• Prescribed Narcotic Pain Medicine: If the Motrin does not control the discomfort alone, take the prescribed narcotic as well. The two drugs can be taken together. You should not drive or make important decisions while taking the narcotic pain medicine. Common side effects of narcotic pain medicine include nausea and vomiting, constipation and dizziness.

Nausea

  • Nausea can be a side effect of both general anesthesia as well as narcotic use. If you have a history of nausea following surgery please let Dr. Loveless know and we will provide preventative medication.
  • Nausea caused by prescription narcotic use can often be prevented by taking your medications with food or eating a light meal prior to taking medication. If vomiting occurs immediately rinse with salt water or antibiotic rinse. Vomiting can cause dry sockets and infections. If it persists please call Dr. Loveless and a prescription will be called in.

 

Eating

  • Start with clear liquids and gradually increase you diet as you are able to based on your comfort. We recommend eating as soon as possible following surgery to help prevent nausea.
  • It is important to drink lots of fluids to replenish your body after fasting.
  • Soft foods will be more comfortable while you are healing during the first few days: eggs, soups, soft pasta, meatloaf, mashed potatoes, ice cream, shakes, etc.
  • Do not use a straw for one week as this can dislodge the blood clots.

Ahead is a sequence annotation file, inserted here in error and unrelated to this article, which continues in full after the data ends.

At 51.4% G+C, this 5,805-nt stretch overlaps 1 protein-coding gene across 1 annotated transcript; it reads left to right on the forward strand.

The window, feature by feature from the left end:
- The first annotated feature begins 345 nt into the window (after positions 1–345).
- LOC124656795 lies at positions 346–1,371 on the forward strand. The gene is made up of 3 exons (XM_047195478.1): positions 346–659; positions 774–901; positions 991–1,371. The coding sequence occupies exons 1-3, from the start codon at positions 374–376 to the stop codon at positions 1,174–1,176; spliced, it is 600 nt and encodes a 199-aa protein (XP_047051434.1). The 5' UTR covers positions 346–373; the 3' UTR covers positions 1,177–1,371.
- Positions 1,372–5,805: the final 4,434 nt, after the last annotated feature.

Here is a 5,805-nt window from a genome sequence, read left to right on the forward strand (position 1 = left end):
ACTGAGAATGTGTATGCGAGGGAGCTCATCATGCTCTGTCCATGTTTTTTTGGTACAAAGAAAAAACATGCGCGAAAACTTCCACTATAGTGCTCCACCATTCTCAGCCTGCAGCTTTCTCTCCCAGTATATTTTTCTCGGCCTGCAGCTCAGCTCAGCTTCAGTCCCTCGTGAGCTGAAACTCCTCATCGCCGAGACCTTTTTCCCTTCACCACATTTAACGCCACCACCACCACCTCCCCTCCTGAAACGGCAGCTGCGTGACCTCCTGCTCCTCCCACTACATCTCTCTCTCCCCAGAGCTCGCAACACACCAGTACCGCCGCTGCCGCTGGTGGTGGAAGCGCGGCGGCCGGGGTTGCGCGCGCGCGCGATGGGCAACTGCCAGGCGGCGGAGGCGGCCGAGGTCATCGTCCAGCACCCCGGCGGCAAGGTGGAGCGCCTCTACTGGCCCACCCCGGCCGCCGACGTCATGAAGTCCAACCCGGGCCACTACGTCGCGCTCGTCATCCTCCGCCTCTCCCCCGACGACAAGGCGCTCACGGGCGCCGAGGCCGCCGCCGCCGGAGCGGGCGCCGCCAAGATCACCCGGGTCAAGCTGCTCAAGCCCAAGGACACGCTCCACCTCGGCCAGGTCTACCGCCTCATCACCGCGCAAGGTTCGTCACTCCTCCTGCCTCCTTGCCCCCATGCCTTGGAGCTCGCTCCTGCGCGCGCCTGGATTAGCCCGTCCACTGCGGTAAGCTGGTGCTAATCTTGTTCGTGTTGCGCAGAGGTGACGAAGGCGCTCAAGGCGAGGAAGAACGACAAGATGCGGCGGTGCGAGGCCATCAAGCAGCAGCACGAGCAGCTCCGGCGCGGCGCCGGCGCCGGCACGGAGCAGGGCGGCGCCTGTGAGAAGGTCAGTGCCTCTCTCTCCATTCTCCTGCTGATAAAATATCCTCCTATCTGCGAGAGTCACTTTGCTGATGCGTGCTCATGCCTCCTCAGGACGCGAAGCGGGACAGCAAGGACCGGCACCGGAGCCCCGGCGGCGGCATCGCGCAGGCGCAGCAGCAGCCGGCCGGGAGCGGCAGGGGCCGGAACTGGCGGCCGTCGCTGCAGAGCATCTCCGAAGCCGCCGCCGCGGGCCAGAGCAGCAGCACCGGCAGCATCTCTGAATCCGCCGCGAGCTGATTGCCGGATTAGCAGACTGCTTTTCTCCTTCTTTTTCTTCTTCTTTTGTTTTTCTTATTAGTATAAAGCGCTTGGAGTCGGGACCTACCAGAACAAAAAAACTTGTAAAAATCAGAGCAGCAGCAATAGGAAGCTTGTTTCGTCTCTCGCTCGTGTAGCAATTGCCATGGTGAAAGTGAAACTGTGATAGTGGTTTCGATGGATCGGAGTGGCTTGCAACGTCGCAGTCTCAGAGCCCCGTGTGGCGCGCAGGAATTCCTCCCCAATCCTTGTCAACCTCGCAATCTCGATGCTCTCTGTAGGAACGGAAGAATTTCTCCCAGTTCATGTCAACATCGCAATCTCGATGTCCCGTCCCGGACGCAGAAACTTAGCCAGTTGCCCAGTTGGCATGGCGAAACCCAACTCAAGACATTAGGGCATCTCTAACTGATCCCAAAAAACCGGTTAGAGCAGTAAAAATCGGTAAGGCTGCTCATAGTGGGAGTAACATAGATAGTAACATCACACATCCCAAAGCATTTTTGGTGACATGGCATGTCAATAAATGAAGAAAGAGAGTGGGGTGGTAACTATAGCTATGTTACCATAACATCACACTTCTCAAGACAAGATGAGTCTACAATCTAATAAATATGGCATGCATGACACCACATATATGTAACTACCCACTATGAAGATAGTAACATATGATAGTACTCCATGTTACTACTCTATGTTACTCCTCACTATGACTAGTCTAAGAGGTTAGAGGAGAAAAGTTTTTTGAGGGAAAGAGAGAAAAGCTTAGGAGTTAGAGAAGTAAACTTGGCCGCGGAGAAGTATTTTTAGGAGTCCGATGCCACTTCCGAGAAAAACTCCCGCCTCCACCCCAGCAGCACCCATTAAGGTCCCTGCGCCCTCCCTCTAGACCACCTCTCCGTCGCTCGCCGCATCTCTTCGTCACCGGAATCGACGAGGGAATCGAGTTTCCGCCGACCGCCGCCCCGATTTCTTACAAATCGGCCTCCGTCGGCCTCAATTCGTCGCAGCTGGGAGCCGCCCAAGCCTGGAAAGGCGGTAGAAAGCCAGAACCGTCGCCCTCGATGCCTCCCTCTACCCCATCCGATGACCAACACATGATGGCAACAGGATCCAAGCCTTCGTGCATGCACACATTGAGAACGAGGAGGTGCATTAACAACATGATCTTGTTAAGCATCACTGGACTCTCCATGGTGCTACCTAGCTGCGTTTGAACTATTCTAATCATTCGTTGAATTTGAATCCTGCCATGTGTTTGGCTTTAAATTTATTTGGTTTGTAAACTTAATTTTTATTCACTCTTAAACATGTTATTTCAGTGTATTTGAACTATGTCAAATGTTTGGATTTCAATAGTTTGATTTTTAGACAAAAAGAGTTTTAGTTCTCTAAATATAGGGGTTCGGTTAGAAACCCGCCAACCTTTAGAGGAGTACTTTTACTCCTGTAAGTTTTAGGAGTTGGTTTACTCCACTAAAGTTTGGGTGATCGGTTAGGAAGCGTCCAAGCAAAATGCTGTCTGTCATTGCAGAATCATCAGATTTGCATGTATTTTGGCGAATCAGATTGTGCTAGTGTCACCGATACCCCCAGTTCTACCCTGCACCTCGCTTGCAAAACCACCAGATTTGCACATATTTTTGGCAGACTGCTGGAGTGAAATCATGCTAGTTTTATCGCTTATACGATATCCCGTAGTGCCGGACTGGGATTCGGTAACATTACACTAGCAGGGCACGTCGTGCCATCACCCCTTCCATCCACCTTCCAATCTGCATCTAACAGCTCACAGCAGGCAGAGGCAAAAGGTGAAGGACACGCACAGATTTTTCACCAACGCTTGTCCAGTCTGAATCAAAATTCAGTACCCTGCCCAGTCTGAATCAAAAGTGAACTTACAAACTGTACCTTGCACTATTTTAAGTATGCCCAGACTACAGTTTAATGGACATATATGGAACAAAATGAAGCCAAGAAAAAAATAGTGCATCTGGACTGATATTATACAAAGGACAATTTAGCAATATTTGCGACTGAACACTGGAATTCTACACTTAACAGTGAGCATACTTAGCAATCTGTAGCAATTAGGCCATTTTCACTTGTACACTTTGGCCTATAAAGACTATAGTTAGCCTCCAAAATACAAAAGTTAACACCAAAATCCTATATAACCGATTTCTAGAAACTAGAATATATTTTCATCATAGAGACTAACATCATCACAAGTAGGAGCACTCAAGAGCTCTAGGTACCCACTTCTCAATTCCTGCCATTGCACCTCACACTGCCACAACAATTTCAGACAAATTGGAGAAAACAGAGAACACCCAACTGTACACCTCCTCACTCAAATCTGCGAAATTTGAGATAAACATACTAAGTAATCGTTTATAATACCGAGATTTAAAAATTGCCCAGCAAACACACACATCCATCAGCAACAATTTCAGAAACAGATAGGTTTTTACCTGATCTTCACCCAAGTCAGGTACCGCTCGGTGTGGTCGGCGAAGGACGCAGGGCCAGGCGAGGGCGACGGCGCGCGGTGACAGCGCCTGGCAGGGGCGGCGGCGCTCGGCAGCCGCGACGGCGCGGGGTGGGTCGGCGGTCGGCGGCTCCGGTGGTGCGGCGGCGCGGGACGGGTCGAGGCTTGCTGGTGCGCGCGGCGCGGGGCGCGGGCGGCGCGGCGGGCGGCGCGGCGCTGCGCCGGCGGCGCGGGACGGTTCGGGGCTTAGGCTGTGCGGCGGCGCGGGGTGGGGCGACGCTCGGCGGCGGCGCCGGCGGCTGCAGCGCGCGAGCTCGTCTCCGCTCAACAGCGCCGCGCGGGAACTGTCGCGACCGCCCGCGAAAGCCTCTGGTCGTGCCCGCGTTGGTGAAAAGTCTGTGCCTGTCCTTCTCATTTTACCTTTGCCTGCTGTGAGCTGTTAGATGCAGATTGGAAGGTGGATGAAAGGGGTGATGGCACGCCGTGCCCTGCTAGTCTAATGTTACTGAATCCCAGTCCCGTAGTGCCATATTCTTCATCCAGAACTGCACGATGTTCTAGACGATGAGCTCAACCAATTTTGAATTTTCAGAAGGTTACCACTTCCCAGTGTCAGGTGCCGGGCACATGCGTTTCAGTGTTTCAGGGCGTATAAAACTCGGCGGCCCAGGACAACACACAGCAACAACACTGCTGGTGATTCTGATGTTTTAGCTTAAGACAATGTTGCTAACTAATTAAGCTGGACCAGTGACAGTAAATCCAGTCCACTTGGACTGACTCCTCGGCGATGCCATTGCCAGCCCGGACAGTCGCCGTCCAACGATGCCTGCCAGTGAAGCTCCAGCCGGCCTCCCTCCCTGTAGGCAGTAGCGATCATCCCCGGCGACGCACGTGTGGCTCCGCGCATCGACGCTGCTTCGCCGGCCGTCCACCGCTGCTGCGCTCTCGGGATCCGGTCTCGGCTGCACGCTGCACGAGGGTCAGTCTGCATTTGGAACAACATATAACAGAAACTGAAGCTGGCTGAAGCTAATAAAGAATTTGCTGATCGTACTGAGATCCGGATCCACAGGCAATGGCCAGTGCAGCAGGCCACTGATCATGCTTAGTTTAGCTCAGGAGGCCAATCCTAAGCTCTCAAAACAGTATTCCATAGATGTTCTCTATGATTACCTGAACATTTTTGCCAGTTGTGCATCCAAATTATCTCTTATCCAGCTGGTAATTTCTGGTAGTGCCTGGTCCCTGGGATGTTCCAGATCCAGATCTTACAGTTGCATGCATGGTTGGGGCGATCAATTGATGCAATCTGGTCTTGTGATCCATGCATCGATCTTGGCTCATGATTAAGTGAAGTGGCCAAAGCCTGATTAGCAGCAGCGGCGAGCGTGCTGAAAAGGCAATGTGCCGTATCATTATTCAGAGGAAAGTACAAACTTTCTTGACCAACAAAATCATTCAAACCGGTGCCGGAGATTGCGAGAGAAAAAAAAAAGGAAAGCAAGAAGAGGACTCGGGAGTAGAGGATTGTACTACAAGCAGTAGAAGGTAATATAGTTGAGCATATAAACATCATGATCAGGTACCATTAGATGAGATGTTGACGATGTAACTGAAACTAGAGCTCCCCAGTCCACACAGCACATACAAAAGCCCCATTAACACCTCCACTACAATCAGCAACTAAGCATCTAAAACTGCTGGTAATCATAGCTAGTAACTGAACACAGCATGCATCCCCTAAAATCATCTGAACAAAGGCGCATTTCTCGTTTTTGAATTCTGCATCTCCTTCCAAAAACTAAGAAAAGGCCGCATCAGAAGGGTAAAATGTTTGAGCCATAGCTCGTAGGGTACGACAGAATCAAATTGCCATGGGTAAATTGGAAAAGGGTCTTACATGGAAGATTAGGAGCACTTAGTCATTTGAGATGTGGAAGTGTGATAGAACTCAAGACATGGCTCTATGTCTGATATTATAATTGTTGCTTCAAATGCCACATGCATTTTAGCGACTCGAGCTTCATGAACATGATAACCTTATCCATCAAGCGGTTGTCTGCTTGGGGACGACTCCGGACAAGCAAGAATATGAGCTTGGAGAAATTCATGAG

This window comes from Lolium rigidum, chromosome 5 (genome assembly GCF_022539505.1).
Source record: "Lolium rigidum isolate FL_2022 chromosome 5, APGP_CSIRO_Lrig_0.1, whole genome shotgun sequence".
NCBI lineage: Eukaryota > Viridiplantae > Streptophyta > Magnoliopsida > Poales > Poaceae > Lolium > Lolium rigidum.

Smoking

  • Do not smoke for one week following extractions. The nicotine and tar in the cigarette smoke can contribute to dry sockets and can delay healing and increase bleeding.
  • Do not use e-cigarettes for one week as well. These still contain nicotine that will contribute to dry sockets, delay healing, and increase bleeding.

 

 

Activity

  • Do not do any vigorous activity for three days following surgery. This includes sports, exercise, or heavy lifting. Vigorous activity can increase bleeding, slow healing, and predispose to dry sockets. Gradually increase your activity as you feel comfortable, returning to normal activity about one week after surgery.

 

Brushing

  • Begin brushing your teeth on the day following surgery. It is important to brush all of your teeth including the teeth and gums near the extraction sites, even though they will be sensitive. Keeping nearby teeth clean will help prevent bacteria and plaque from delaying the healing of the extraction sites.

 

Other Post-Operative Issues:

  • Bruising: Discoloration, or mild bruising, can occur following surgery. This will be a light yellow, green, or bluish discoloration of the cheeks 2-3 days after surgery. Warm heat packs or a warm wet towel can help this resolve.
  • Jaw Stiffness can occur due to inflammation of the chewing muscles. If this happens it usually takes 2-3 weeks to fully resolve. Moist heat to the sides of the jaw and exercising and stretching the jaw muscles can help.
  • A sore throat can develop. This will usually resolve a few days after surgery
  • A mild fever may occur. This will be treated with your prescribed Motrin and Tylenol based narcotic. If a fever persists after three days contact the doctor.
  • Adjacent teeth may be sensitive for several days following surgery. This is called sympathetic pain and will resolve.
  • Corners of the mouth may become dry and cracked. Applying Vaseline or chapstick will keep your lips moist after surgery.
  • Numbness of the lower lip, chin or tongue may occur. If this happens it is usually only temporary. It may last from several days to several months. Be sure to speak to your doctor and evaluate this at your post operative visit.